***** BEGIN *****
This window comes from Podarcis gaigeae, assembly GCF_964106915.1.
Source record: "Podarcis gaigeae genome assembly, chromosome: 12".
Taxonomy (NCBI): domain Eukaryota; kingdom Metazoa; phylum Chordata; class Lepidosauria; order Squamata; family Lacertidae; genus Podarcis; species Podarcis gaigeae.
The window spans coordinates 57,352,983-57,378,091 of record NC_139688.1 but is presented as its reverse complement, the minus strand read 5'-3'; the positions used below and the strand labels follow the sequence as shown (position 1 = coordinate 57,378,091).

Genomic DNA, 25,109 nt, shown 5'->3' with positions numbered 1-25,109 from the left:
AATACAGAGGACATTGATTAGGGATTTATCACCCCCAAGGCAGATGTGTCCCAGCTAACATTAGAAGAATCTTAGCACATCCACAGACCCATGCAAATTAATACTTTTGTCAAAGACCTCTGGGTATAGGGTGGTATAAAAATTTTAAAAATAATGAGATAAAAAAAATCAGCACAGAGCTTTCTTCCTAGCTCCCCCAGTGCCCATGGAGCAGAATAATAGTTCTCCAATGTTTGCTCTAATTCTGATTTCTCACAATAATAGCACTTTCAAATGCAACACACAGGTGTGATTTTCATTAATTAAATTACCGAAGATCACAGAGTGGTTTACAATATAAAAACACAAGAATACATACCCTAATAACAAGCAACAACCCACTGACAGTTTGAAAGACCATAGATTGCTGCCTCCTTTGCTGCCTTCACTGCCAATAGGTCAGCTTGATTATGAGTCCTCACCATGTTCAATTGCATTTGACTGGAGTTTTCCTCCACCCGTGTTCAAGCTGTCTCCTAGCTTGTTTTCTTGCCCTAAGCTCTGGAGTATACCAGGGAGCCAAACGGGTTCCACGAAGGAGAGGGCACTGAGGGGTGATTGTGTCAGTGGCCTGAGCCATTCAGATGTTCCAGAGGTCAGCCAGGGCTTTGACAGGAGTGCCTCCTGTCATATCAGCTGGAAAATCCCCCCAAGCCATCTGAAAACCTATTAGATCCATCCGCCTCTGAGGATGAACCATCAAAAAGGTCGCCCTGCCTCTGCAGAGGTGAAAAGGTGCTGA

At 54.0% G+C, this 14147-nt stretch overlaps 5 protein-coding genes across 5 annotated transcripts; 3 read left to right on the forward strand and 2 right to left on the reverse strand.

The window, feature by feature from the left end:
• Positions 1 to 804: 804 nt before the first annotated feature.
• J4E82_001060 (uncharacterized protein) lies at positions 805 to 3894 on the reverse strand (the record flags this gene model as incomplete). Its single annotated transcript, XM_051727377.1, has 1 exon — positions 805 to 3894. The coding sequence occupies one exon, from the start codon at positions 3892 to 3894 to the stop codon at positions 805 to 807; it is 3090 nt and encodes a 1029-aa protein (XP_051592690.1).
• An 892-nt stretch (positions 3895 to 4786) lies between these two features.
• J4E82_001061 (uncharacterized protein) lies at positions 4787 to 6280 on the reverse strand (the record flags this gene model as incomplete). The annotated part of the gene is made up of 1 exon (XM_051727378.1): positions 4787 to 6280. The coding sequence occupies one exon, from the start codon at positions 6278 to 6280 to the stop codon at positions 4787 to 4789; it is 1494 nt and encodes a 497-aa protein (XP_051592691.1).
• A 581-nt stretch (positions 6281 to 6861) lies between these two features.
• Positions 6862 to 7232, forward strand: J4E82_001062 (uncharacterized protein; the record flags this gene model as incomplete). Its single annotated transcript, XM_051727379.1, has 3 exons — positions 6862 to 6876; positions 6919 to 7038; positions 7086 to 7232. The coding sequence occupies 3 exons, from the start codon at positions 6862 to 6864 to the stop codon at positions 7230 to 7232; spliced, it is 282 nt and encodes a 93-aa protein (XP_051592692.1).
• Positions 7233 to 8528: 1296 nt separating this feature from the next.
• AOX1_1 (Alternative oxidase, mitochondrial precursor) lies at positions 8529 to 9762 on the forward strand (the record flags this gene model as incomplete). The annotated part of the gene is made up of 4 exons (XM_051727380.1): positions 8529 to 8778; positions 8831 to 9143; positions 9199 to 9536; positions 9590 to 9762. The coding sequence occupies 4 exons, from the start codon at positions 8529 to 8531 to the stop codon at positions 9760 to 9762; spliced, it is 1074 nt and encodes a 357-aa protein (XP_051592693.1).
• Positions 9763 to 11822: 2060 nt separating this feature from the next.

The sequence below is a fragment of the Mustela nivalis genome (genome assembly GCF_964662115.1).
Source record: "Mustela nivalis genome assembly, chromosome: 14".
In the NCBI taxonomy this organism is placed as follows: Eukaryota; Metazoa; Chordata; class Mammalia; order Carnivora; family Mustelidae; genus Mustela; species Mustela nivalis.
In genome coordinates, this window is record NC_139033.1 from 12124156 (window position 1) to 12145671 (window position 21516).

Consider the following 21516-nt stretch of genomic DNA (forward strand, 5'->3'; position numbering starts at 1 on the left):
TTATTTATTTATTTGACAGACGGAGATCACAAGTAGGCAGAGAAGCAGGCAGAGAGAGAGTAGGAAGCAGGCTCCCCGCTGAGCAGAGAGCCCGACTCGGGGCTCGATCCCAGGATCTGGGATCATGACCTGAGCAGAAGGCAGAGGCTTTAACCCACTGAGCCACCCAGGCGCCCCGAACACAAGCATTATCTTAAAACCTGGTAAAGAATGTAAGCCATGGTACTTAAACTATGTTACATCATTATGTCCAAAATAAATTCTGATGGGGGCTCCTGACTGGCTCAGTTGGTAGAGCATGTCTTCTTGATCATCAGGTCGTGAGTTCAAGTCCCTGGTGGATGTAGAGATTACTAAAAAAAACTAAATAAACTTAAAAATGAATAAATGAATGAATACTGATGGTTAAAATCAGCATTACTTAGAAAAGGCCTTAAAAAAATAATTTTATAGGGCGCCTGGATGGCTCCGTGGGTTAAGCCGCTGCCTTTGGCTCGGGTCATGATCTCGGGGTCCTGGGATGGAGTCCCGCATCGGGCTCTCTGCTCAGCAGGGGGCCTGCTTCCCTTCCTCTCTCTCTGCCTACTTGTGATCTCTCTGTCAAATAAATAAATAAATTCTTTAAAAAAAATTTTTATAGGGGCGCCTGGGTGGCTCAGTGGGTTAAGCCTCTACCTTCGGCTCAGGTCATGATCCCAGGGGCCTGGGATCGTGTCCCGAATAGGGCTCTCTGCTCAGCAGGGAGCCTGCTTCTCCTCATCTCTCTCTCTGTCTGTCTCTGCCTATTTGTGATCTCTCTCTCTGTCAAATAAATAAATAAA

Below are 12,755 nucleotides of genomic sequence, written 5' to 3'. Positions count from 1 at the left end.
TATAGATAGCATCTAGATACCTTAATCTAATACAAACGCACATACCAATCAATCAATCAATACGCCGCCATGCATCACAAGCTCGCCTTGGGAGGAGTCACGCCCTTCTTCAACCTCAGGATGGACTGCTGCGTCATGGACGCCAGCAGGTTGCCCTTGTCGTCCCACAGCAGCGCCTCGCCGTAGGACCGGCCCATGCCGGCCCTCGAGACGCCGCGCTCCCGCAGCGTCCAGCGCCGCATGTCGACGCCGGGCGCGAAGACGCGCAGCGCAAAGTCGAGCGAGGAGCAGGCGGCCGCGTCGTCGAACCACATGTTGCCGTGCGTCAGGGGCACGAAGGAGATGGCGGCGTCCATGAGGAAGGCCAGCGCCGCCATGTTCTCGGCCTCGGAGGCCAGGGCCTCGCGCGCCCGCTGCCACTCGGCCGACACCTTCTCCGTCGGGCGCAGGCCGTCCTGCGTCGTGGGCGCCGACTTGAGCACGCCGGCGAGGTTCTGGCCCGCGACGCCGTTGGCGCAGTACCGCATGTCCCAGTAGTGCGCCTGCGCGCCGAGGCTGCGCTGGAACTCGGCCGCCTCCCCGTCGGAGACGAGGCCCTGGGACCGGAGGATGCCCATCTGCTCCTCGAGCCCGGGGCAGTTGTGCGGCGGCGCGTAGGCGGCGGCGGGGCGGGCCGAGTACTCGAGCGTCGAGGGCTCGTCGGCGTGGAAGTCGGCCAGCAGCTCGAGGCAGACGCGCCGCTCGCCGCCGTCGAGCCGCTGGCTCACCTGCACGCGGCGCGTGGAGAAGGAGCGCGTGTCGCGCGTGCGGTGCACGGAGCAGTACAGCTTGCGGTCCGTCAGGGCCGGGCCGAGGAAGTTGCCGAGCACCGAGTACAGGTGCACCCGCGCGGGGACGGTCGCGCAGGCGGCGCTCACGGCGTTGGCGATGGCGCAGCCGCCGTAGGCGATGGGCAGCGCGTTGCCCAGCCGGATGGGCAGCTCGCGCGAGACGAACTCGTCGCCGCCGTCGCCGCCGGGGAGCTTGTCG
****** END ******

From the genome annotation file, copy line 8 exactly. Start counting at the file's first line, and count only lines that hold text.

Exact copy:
The window, feature by feature from the left end: